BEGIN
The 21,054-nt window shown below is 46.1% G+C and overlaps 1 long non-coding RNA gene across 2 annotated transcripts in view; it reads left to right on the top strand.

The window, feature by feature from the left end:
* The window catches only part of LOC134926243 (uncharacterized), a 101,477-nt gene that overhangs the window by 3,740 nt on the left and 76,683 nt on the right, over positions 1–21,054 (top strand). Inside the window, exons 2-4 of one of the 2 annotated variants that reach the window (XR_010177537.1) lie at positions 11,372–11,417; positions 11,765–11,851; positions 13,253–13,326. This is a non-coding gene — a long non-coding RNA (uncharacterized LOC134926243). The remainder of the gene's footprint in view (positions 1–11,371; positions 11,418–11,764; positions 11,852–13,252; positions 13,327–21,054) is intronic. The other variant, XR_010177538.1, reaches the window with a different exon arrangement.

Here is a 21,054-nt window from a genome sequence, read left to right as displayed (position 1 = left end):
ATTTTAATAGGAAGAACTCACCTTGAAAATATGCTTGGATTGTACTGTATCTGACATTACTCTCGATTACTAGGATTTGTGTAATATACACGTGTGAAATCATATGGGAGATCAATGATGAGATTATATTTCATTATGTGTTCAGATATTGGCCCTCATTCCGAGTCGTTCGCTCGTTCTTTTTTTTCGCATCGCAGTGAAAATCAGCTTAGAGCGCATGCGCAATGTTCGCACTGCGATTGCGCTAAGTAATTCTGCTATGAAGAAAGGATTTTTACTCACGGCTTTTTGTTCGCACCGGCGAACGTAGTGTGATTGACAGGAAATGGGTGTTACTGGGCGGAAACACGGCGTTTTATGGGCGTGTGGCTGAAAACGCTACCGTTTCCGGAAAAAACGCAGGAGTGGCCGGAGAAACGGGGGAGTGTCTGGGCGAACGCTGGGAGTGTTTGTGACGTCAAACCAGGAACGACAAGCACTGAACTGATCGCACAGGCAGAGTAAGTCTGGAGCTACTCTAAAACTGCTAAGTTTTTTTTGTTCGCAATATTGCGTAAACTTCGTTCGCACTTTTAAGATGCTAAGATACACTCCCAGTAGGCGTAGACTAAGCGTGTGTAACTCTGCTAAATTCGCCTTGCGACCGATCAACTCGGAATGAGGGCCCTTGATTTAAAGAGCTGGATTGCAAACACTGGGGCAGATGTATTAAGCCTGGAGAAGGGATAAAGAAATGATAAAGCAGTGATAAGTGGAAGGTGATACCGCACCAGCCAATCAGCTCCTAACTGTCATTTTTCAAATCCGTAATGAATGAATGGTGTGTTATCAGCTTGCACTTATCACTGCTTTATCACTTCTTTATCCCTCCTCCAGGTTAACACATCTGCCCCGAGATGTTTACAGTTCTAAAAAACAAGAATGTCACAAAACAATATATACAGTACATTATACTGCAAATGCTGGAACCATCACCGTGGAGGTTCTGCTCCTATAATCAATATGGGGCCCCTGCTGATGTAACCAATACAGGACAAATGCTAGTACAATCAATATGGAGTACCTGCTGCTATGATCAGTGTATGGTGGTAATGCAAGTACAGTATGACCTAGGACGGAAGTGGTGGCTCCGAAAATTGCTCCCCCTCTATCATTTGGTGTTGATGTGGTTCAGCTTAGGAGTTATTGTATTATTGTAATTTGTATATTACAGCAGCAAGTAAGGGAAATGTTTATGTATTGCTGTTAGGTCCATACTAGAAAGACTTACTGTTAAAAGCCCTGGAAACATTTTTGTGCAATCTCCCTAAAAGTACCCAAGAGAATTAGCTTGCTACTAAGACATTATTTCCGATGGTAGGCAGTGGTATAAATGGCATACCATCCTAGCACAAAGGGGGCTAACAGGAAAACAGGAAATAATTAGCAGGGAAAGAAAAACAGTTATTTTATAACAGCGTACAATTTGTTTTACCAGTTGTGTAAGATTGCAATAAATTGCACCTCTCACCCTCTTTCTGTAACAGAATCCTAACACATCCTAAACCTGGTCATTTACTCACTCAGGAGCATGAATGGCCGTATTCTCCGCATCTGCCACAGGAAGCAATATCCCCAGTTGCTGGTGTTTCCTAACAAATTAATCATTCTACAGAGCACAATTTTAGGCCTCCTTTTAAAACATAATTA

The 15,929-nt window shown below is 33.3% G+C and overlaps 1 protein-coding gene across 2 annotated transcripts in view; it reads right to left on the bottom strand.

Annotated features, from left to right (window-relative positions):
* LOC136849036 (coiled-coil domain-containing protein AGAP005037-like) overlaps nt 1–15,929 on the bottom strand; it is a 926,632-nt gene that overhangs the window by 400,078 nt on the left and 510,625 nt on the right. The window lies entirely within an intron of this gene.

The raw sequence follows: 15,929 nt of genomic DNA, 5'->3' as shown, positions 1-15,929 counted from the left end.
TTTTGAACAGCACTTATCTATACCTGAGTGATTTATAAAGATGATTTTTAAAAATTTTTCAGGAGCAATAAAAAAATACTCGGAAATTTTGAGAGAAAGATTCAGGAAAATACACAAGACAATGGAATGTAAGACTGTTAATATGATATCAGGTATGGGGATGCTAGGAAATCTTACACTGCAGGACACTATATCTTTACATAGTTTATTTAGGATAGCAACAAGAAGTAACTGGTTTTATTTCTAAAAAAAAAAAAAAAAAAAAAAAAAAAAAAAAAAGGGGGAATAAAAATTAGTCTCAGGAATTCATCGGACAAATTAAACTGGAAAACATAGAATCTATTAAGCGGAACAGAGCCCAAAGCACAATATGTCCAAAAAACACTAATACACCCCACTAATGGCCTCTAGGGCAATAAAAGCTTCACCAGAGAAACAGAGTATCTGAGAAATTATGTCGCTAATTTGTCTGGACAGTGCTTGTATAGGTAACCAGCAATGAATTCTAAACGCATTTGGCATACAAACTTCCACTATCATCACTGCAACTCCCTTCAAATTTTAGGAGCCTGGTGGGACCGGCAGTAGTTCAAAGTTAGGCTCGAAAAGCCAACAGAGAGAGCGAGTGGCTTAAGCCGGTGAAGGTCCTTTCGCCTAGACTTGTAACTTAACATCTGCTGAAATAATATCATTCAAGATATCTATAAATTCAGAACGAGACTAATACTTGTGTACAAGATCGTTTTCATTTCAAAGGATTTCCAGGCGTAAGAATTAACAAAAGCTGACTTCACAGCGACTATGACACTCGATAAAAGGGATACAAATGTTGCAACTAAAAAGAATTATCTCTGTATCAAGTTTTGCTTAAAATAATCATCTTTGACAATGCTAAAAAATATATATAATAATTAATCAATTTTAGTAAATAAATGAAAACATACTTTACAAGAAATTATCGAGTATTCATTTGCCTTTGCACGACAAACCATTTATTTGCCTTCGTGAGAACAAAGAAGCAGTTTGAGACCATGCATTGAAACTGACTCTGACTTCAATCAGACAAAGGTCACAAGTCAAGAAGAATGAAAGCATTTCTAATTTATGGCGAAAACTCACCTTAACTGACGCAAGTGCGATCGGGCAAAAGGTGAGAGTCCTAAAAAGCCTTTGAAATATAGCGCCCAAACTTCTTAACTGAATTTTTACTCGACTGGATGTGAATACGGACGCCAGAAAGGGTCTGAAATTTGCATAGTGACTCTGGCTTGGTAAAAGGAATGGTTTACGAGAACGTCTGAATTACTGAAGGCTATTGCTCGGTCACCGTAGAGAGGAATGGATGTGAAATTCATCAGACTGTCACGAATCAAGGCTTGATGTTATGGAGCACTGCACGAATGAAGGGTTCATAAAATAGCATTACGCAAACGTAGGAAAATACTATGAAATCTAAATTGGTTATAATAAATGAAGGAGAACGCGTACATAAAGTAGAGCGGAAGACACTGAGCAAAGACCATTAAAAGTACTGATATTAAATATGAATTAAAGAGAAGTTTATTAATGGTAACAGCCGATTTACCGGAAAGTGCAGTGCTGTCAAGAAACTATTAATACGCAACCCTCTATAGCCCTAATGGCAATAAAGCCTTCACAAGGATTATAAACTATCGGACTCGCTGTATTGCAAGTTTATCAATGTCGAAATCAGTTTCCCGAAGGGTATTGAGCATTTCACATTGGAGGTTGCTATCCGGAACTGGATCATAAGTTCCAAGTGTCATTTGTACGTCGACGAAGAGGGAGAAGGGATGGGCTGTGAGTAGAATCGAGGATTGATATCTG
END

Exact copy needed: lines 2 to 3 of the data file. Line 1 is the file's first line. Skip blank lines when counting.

The window, feature by feature from the left end:
* The window catches only part of LOC134926243 (uncharacterized), a 101,477-nt gene that overhangs the window by 3,740 nt on the left and 76,683 nt on the right, over positions 1–21,054 (top strand). Inside the window, exons 2-4 of one of the 2 annotated variants that reach the window (XR_010177537.1) lie at positions 11,372–11,417; positions 11,765–11,851; positions 13,253–13,326. This is a non-coding gene — a long non-coding RNA (uncharacterized LOC134926243). The remainder of the gene's footprint in view (positions 1–11,371; positions 11,418–11,764; positions 11,852–13,252; positions 13,327–21,054) is intronic. The other variant, XR_010177538.1, reaches the window with a different exon arrangement.